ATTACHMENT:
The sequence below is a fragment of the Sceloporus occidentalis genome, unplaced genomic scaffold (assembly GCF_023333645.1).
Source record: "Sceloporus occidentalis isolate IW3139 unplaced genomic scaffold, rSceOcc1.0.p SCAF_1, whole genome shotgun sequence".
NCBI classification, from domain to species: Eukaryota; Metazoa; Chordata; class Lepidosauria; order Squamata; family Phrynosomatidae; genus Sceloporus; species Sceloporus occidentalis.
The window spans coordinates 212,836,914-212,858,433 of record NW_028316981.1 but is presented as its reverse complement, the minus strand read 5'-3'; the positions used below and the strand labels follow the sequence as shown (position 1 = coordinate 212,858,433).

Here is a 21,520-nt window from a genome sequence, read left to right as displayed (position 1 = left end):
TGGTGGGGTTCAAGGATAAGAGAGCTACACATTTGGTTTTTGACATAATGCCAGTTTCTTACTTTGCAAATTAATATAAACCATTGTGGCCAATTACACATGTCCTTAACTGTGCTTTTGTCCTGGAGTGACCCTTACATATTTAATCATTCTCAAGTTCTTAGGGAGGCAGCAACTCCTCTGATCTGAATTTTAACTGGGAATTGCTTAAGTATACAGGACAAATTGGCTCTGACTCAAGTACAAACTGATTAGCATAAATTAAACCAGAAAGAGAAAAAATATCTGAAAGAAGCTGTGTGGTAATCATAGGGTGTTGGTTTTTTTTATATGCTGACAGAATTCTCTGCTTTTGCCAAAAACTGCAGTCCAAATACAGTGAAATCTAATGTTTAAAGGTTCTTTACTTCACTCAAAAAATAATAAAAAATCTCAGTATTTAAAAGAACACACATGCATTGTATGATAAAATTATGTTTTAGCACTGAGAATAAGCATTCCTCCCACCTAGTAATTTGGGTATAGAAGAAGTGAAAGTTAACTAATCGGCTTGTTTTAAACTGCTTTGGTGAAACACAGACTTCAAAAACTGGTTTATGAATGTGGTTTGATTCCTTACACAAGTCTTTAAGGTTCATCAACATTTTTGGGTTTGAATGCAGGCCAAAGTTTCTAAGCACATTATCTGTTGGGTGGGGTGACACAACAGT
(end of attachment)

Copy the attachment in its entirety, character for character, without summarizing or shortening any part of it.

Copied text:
The sequence below is a fragment of the Sceloporus occidentalis genome, unplaced genomic scaffold (assembly GCF_023333645.1).
Source record: "Sceloporus occidentalis isolate IW3139 unplaced genomic scaffold, rSceOcc1.0.p SCAF_1, whole genome shotgun sequence".
NCBI classification, from domain to species: Eukaryota; Metazoa; Chordata; class Lepidosauria; order Squamata; family Phrynosomatidae; genus Sceloporus; species Sceloporus occidentalis.
The window spans coordinates 212,836,914-212,858,433 of record NW_028316981.1 but is presented as its reverse complement, the minus strand read 5'-3'; the positions used below and the strand labels follow the sequence as shown (position 1 = coordinate 212,858,433).

Here is a 21,520-nt window from a genome sequence, read left to right as displayed (position 1 = left end):
TGGTGGGGTTCAAGGATAAGAGAGCTACACATTTGGTTTTTGACATAATGCCAGTTTCTTACTTTGCAAATTAATATAAACCATTGTGGCCAATTACACATGTCCTTAACTGTGCTTTTGTCCTGGAGTGACCCTTACATATTTAATCATTCTCAAGTTCTTAGGGAGGCAGCAACTCCTCTGATCTGAATTTTAACTGGGAATTGCTTAAGTATACAGGACAAATTGGCTCTGACTCAAGTACAAACTGATTAGCATAAATTAAACCAGAAAGAGAAAAAATATCTGAAAGAAGCTGTGTGGTAATCATAGGGTGTTGGTTTTTTTTATATGCTGACAGAATTCTCTGCTTTTGCCAAAAACTGCAGTCCAAATACAGTGAAATCTAATGTTTAAAGGTTCTTTACTTCACTCAAAAAATAATAAAAAATCTCAGTATTTAAAAGAACACACATGCATTGTATGATAAAATTATGTTTTAGCACTGAGAATAAGCATTCCTCCCACCTAGTAATTTGGGTATAGAAGAAGTGAAAGTTAACTAATCGGCTTGTTTTAAACTGCTTTGGTGAAACACAGACTTCAAAAACTGGTTTATGAATGTGGTTTGATTCCTTACACAAGTCTTTAAGGTTCATCAACATTTTTGGGTTTGAATGCAGGCCAAAGTTTCTAAGCACATTATCTGTTGGGTGGGGTGACACAACAGT